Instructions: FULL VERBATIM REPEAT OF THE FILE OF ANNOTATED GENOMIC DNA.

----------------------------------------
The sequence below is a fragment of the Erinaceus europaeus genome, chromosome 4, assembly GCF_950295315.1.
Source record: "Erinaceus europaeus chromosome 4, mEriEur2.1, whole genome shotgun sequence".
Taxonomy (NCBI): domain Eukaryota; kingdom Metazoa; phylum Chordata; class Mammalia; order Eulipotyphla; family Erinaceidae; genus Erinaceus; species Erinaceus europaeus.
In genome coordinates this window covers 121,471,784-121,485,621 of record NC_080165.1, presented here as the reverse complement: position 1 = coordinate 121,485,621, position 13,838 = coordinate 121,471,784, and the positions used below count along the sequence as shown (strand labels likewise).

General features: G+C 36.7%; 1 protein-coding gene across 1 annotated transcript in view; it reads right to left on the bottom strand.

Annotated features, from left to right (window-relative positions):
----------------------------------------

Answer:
The sequence below is a fragment of the Erinaceus europaeus genome, chromosome 4, assembly GCF_950295315.1.
Source record: "Erinaceus europaeus chromosome 4, mEriEur2.1, whole genome shotgun sequence".
Taxonomy (NCBI): domain Eukaryota; kingdom Metazoa; phylum Chordata; class Mammalia; order Eulipotyphla; family Erinaceidae; genus Erinaceus; species Erinaceus europaeus.
In genome coordinates this window covers 121,471,784-121,485,621 of record NC_080165.1, presented here as the reverse complement: position 1 = coordinate 121,485,621, position 13,838 = coordinate 121,471,784, and the positions used below count along the sequence as shown (strand labels likewise).

General features: G+C 36.7%; 1 protein-coding gene across 1 annotated transcript in view; it reads right to left on the bottom strand.

Annotated features, from left to right (window-relative positions):